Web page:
Dora Levy Mossanen was born in Israel and moved to Iran when she was nine. At the onset of the Islamic revolution she and her family were forced to leave Iran and settle in Los Angeles. She has a Bachelors Degree in English Literature from the University of California Los Angeles and a Masters of Professional Writing from the University of Southern California.
Dora is the author of the novels Harem, Courtesan, and The Last Romanov, translated into numerous languages, and is the recipient of the San Diego Editors’ Choice Award. She blogs for the Huffington Post and reviews fiction for the Jewish Journal. Her latest novel, Scent of Butterflies, was released last week.
Ah! The joys and tribulations of being surrounded by stacks of books at my bedside, my husband’s bedside, books tucked into every available nook and cranny, piled high on every tabletop and stacked double on every shelf, making it impossible to navigate around safely without worrying that one of my beloved five pound books might tumble on my head and cause fatal injury.
It wasn’t always like this, mind you. I lived in a house with my kids, more bedrooms to hoard books in, more space to be in the company of such eminent writers as Gabriel Garcia Márquez, Toni Morrison, Charles Dickens, Donna Tartt, John Rechy, Julian Barnes, Shalom Auslander, Jonathan Kirsch, Leslie Monsour … well, you get my gist.
But then, life happened and the kids left home. I bade farewell to some of my books, packed them in forty-three boxes, rented a van, and delivered them to my local library. They were very grateful at the library, and I was happy my books found a worthy home. The rest of my books, too precious to part with—the signed ones, the inherited ones, the ones written by colleagues or gifted to me by friends, and the ones that carried long-ago memories that traced the path of my life—moved with my husband and me to an apartment. Space, alas, became scarce. Kindle helps, but only so much, since I can’t imagine banishing my cherished books from my home, after which it would not feel like home.
The solution came to me at three a.m. one morning, when on my way to the bathroom I fractured my foot tumbling over The Goldfinch by Donna Tartt. It’s a big book of 784 pages that’s worth its heft in gold. The prose sparkles with vividly painful imagery. It is the story of thirteen-year-old Theo Decker, who survives an accident that kills his mother and derails his life in heart-wrenching ways. I highly recommend this literary coup from the talented Donna Tartt, which I should not have left at the foot of my bed in the first place. Not that the stack of books on my bedside table isn’t an eternal threat anyway, despite my best efforts to reduce the books to a manageable number.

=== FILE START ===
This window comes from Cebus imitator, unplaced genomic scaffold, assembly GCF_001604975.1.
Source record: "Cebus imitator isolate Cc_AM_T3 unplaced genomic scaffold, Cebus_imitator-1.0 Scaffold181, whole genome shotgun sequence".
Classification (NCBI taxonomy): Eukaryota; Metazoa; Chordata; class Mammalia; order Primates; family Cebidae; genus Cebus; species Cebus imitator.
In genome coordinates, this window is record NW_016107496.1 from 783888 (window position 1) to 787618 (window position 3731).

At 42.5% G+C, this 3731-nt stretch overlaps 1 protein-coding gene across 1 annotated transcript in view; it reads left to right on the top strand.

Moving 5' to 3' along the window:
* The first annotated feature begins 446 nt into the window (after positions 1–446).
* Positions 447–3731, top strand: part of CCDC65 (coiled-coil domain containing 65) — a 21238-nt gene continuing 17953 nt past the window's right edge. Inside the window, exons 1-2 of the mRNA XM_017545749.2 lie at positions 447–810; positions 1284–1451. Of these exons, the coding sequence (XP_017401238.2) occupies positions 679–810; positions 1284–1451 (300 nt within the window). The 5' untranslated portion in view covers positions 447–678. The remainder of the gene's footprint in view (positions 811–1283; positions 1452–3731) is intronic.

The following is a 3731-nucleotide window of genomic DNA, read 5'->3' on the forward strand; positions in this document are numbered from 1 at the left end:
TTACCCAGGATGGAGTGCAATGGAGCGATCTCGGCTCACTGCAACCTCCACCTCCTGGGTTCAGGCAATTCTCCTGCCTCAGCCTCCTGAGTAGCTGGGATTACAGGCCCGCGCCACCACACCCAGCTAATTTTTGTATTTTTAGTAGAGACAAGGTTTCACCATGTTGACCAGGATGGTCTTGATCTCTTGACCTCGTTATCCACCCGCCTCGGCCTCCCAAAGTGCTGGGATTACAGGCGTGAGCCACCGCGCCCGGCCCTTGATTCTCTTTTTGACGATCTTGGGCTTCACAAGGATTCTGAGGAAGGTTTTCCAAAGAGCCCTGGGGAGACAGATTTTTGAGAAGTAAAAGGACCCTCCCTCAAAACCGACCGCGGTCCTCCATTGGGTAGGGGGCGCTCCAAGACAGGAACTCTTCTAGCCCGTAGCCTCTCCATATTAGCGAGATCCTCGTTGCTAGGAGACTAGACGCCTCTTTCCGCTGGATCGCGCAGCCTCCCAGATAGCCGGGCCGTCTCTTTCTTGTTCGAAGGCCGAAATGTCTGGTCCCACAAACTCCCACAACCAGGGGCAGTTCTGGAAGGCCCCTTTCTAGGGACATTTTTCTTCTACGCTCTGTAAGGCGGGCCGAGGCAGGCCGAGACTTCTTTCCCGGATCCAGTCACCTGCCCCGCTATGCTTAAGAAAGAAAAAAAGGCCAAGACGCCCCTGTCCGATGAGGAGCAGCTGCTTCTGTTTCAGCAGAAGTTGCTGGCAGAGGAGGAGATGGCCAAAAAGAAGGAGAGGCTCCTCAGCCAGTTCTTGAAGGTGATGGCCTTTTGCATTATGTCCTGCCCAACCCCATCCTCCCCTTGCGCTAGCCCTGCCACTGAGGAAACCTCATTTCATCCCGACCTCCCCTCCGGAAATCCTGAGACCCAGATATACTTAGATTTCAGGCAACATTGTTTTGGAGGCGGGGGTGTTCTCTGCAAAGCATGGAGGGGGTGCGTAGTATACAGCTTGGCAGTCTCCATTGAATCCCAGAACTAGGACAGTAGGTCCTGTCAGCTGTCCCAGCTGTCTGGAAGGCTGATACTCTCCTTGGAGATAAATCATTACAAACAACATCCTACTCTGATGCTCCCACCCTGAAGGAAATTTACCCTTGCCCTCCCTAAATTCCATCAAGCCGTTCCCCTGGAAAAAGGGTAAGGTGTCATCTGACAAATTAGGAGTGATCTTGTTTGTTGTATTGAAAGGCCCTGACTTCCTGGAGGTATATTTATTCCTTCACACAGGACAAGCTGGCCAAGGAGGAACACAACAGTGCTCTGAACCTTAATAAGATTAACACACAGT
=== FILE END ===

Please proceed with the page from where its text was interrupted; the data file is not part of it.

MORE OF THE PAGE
For example, just a few of the books by my bedside now are Leslie Monsour’s The House Sitter, a compilation of poems, which was awarded First Prize in the 2010 Open Chapbook Completion. With deep, touching compassion and sensitivity, Monsour’s poems tackle life, emotions, and our intimate struggles. I tend to go back to these poems whenever I’m sad or happy or just need inspiration. Alice Hoffman’s The Dovekeeper took me back to 70 C.E, when 700 Jews, threatened by Roman invasion, displayed extraordinary courage at Masada. The paths of four extraordinary women intersect in this story of courage and profound love. The Short, Strange Life of Herschel Grynszpan A Boy Avenger, A Nazi Diplomat, and a Murder in Paris by Jonathan Kirsch sheds fresh and essential light on the horrifying atrocities of the Nazis and the heroic act of an unknown German-Polish refugee, who changes the course of history. Grynszpan’s story unfolds with all the twists and turns of a page-turning thriller. Amy Tan’s The Valley of Amazement is next on my list.
My bedside stack also includes a few research books for my novel, Scent of Butterflies, such as History of the Persian Empire by A. T. Olmstead, another 568-page book that serves as a reminder of the past glory of the Persian Empire—from Darius the Great and the Achaemenid Empire, the Persian rule of Greece, and the burning of Persepolis by Alexander the Great. Here are more books about Iran and the 1979 Islamic revolution, about butterflies and their many fascinating habits, and about the Amorphophallus-titanum, or corpse flower, a rare plant that has an aversion to blooming (butterflies and the corpse flower play important roles in Scent of Butterflies). More books tower at my bedside, trust me, than the word count in this article will allow me to mention. And I haven’t even revealed the solution that came to me that fateful night when I tumbled over The Goldfinch and fractured my foot.
So, the solution, my friends, is to whip our bodies into shape, sign up for aerobic, yoga, stretching, dancing, tai chi, spin, Pilates, whichever workout you prefer. Avid readers require a supple, well-exercised body to tiptoe around gingerly, as well as bend and twist and sprint out of harm’s way, so as not to disturb our precious cohabitants.
What’s your solution to bibliophilism?